If you have any Father’s Day traditions or family canoeing stories, I’d love to hear about them!  Send me a link to your post or share them here in the comments.

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5 thoughts on “Canoeing Sleepy Creek Lake

  1. That’s a hard to beat day for a Dad! Loved the pep talk in the car – it’s best to return with the same number of children you set off with, and that they all have their teeth…
    Sent my Dad a crate of world beers, and if he doesn’t drink them/hide them, one of my brothers will visit to “help” him out there.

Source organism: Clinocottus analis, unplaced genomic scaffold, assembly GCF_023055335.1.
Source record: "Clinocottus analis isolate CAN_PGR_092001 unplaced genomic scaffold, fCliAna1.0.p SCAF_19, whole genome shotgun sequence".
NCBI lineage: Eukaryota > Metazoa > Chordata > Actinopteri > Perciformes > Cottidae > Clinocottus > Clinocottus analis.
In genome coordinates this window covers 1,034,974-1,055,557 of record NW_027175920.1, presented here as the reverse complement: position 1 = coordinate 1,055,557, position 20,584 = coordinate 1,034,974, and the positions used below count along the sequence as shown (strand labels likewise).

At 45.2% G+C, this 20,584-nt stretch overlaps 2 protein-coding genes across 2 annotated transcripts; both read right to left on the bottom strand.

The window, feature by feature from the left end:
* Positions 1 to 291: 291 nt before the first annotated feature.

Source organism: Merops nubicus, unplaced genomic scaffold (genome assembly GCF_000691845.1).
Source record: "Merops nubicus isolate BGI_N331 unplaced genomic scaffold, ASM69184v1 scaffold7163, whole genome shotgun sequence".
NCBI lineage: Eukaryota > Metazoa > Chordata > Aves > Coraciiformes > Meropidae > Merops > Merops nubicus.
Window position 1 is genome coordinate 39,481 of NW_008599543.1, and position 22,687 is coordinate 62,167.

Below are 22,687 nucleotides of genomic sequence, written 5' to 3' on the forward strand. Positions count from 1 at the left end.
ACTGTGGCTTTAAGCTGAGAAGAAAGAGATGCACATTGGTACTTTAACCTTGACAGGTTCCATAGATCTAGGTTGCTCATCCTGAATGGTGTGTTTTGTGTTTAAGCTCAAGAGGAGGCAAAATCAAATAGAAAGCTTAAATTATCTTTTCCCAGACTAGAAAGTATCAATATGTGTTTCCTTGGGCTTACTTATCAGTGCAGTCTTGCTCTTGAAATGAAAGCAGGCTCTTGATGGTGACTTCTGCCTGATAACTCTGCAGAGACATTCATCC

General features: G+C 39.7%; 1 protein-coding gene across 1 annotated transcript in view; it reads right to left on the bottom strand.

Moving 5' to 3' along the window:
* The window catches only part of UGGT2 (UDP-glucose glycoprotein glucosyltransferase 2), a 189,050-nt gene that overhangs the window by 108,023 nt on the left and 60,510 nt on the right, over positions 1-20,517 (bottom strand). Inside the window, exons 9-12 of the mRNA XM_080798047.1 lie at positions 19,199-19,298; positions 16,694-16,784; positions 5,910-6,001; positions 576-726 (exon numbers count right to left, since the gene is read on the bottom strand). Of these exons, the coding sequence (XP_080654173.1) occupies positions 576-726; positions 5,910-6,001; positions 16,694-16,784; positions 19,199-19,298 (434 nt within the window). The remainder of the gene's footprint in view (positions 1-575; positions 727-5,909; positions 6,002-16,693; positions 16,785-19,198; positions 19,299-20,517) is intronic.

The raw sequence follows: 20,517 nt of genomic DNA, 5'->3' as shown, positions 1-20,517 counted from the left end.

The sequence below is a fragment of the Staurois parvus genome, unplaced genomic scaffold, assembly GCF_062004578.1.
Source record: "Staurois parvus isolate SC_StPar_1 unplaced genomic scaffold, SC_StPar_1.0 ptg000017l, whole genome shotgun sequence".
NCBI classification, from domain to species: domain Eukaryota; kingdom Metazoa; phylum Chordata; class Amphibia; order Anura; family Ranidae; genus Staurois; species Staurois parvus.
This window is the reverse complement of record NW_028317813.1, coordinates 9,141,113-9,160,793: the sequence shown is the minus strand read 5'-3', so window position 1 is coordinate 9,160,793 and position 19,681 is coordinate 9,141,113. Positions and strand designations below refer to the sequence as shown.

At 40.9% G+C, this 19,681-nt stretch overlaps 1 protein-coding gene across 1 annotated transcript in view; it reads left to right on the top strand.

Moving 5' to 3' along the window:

Enjoyed your post, has me willing this term to end so we can get out and paddle (July 1st!)

    • Thanks for commenting! It was a pretty fantastic day.

      The river guides used to call them “summer teeth” – sum–mer in your mouth and sum–mer not.

      A crate of world beers sounds like a pretty good way to spend a Father’s Day as well!

  2. I don’t have any Father’s Day paddling stories but I am wondering as we start thinking about kids and don’t want to stop paddling, how old do you bring them into a canoe? What about a kayak? Just thinking about the balance of not scaring them vs raising them on the water. You know, the important things to consider when thinking about kids… 🙂

    • I don’t think there is a set age for when you can get them out on a canoe or kayak. Certainly there will be some downtime when they are infants, but as soon as you feel that they are ready, I say get them out on the water.